JAMStack - JavaScript, APIs and Markup

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Last week I came across this interesting term, JAMStack, while working on a prototype using Gatsby, NextJS and Netlify, all of which are uber cool and I'm planning to do write up on them in near future.

Although I have been using JavaScript for a long time, now more than ever, it’s difficult to keep up with everything.

What is a JAMStack

By definition, JAMStack is a modern web development architecture based on client-side JavaScript, reusable APIs, and pre-built Markup.

To simplify the definition further:

  • The front-end is built using JavaScript, obviously
  • All the interaction to back-end is done via APIs, whether it's for authentication, data or anything else.
  • Markups or templates are pre-built when we deploy the app. Although, if the first two points are achieved, then I think we do not strictly need pre-built markup. It can be with data or without data, as well.

What a JAMStack is not

As per the JAMStack definition:

"Applications which are tightly integrated with backend like Wordpress and Drupal"

This makes sense, when we talk about modern JavaScript based applications, we usually assume that front-end or UI is built in JavaScript and it uses the APIs to communicate with backend services. So any application which is in any way tightly integrated with the backend is not considered to be a JAMStack.

When I started programming, I only knew Java. So when anyone would asked what I did, I would say "I'm a Java Developer", whether I am writing JSP Pages, CORBA or EJBs. Nowadays with JavaScript, I need to explain which particular stack I use as well.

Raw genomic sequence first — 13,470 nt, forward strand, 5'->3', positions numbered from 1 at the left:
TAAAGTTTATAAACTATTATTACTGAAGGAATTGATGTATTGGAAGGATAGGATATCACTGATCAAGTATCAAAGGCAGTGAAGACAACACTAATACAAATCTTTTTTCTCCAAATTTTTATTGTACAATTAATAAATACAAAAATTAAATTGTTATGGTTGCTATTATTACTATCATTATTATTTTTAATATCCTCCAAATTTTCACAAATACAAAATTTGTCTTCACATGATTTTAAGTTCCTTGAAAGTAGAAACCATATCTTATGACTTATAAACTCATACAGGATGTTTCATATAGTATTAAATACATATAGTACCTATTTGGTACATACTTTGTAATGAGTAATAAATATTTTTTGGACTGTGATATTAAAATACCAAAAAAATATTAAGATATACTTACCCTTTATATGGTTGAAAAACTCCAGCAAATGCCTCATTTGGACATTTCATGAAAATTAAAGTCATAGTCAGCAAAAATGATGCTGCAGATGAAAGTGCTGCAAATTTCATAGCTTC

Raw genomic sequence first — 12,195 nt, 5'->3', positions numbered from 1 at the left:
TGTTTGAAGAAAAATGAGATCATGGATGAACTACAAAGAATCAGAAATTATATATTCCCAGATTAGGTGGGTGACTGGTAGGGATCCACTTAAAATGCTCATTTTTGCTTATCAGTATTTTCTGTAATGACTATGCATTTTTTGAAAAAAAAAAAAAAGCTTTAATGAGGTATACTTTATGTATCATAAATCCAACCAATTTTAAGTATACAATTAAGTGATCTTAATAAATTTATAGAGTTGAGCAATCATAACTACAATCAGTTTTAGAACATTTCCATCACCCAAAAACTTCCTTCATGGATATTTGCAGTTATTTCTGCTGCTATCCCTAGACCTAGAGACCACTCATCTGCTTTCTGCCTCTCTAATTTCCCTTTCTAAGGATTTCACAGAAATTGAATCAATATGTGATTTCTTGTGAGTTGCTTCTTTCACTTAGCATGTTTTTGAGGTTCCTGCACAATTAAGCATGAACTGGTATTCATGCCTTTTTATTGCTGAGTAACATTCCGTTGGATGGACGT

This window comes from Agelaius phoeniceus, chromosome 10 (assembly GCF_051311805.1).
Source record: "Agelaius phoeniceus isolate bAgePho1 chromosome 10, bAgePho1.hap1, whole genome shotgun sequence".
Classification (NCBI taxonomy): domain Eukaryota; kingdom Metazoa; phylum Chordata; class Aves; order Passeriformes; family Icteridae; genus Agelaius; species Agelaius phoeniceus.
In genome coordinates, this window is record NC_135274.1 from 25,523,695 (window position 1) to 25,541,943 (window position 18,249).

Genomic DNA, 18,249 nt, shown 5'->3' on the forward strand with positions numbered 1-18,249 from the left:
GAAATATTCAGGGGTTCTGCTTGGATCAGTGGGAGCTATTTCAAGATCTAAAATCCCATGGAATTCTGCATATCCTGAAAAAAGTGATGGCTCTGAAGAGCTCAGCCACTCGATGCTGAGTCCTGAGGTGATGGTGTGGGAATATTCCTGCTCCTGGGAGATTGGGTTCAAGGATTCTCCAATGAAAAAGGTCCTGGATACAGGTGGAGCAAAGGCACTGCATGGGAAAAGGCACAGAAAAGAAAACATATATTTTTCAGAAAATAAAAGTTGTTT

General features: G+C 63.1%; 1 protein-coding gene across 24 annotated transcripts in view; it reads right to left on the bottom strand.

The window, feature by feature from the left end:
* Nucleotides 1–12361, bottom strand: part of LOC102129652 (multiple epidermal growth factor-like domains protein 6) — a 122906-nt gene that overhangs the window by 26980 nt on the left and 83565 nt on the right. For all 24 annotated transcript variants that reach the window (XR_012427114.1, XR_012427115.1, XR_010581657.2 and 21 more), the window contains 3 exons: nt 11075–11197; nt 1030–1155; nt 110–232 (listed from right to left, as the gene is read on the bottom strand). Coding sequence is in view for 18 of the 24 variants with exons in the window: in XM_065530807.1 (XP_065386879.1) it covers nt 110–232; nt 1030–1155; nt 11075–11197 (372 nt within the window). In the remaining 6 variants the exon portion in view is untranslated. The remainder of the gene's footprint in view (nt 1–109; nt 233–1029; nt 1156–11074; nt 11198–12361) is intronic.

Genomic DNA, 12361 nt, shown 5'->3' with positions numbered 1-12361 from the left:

I have been using the MEAN stack for the past couple of years. Though everything is properly aligned using an Angular-based front-end, Node/Express back-end and all the interaction done via APIs, it’s still not considered a JAMStack app (but with some effort, it could become one).

So why the JAMStack approach?

The points mentioned below are from the original explanation, and I have added my two cents.

Performance

If you have a JavaScript-based front-end, you can load it from practically any CDN cluster. This will load your application blazingly fast, compared to single-source loading applications.

At AppGambit for newer applications, we're using S3 with Static Hosting.

Scalability

Because the front-end is just a bunch of static stateless resources, it can easily be replicated to multiple servers. This allows enables high availability for rendering. Although for the application to function seamlessly across a varying load, your back-end needs to be well designed. If the back-end is designed with a pure API based structure in mind, it is very possible to structure the back-end logic to serve the increasing load.

Security

I wouldn't say that JAMStack applications have any particular edge over regular applications when it comes to security. But I do agree that because the front-end is entirely separate, the API level security can be managed in a more separate way.

Developer Experience

This is true for targeted development. Just like it is for mobile application development; iOS development focuses on iOS specific things and Android development focuses on Android specific things. With a JAMStack approach, the front-end developer has more autonomy to structure the app, without any enforced structure from the back-end, and vice versa.

Because of the increasing amount of options available to build modern web applications, with clear separation we can achieve proper usability across both.

Conclusion

I think in a way, most newer web applications are built using this approach only. To serve different purposes like scalability, clear separation of concerns, using best-fit technologies, etc. With so many stacks already, it makes sense to take a step back and consider a proper approach to architecting them.

Resources

https://jamstack.org/

https://serverless.com/

https://nextjs.org/

https://www.gatsbyjs.org/

https://www.netlify.com/



JavaScript



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